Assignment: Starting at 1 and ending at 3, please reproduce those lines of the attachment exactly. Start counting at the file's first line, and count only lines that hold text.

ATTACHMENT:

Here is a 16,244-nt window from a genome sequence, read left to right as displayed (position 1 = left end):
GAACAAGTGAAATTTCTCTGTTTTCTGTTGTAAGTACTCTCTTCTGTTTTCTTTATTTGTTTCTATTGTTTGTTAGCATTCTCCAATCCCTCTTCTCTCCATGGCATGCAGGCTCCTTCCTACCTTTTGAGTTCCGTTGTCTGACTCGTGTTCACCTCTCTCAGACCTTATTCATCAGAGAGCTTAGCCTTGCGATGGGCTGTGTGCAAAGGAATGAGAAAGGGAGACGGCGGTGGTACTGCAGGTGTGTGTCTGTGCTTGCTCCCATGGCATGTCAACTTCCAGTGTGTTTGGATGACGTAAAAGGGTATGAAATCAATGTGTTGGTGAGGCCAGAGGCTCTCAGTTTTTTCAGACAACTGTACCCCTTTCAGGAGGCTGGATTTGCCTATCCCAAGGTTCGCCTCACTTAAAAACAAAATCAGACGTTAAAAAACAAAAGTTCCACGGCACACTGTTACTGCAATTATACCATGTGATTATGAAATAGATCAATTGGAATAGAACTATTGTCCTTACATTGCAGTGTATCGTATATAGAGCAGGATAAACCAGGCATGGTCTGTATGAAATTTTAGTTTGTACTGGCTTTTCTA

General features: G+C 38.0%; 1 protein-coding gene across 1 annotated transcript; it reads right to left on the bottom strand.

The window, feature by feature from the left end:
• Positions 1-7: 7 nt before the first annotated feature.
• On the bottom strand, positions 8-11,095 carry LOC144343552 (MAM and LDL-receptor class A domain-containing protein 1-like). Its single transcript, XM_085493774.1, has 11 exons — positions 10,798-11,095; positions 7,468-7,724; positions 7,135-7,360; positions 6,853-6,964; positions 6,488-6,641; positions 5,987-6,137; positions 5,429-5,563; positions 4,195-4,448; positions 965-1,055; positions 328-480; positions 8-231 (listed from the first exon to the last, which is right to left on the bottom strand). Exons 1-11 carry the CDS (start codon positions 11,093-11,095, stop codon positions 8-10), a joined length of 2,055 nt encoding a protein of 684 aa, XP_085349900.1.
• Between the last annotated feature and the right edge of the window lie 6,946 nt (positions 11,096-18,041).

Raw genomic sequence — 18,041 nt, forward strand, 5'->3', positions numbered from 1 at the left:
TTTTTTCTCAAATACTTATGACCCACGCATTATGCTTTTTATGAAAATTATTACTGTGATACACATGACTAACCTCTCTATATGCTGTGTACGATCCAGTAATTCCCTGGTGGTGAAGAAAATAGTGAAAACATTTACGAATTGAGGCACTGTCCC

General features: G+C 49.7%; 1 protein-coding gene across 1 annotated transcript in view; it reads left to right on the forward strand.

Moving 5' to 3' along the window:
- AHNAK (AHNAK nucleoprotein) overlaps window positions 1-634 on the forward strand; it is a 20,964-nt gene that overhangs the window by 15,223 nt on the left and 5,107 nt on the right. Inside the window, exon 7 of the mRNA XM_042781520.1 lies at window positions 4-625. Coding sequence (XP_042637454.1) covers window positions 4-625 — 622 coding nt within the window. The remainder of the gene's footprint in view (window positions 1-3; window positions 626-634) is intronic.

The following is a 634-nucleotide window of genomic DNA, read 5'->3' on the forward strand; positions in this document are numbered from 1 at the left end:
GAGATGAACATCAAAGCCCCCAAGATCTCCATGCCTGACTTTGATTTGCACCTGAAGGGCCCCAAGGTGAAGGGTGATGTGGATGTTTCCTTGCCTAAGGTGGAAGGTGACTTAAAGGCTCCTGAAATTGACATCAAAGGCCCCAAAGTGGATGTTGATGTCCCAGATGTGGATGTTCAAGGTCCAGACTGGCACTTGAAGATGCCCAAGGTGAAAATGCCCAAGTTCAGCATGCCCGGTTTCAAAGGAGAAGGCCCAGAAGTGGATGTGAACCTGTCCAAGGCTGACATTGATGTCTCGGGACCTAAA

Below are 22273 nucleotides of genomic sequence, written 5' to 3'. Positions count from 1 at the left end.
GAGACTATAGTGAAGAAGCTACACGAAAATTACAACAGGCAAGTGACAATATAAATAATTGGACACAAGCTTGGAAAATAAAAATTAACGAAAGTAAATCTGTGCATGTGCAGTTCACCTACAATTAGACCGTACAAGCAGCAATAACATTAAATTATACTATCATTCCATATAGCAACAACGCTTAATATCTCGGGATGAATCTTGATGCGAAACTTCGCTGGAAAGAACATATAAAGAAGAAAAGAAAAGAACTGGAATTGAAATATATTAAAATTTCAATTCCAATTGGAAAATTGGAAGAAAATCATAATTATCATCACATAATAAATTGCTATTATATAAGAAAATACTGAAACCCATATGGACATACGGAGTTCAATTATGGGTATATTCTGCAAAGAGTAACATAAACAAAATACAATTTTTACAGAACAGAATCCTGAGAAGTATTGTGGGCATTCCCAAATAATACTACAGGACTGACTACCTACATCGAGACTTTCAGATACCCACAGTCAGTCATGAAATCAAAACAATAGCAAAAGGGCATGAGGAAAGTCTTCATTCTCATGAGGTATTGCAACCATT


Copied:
Here is a 16,244-nt window from a genome sequence, read left to right as displayed (position 1 = left end):
GAACAAGTGAAATTTCTCTGTTTTCTGTTGTAAGTACTCTCTTCTGTTTTCTTTATTTGTTTCTATTGTTTGTTAGCATTCTCCAATCCCTCTTCTCTCCATGGCATGCAGGCTCCTTCCTACCTTTTGAGTTCCGTTGTCTGACTCGTGTTCACCTCTCTCAGACCTTATTCATCAGAGAGCTTAGCCTTGCGATGGGCTGTGTGCAAAGGAATGAGAAAGGGAGACGGCGGTGGTACTGCAGGTGTGTGTCTGTGCTTGCTCCCATGGCATGTCAACTTCCAGTGTGTTTGGATGACGTAAAAGGGTATGAAATCAATGTGTTGGTGAGGCCAGAGGCTCTCAGTTTTTTCAGACAACTGTACCCCTTTCAGGAGGCTGGATTTGCCTATCCCAAGGTTCGCCTCACTTAAAAACAAAATCAGACGTTAAAAAACAAAAGTTCCACGGCACACTGTTACTGCAATTATACCATGTGATTATGAAATAGATCAATTGGAATAGAACTATTGTCCTTACATTGCAGTGTATCGTATATAGAGCAGGATAAACCAGGCATGGTCTGTATGAAATTTTAGTTTGTACTGGCTTTTCTA

General features: G+C 38.0%; 1 protein-coding gene across 1 annotated transcript; it reads right to left on the bottom strand.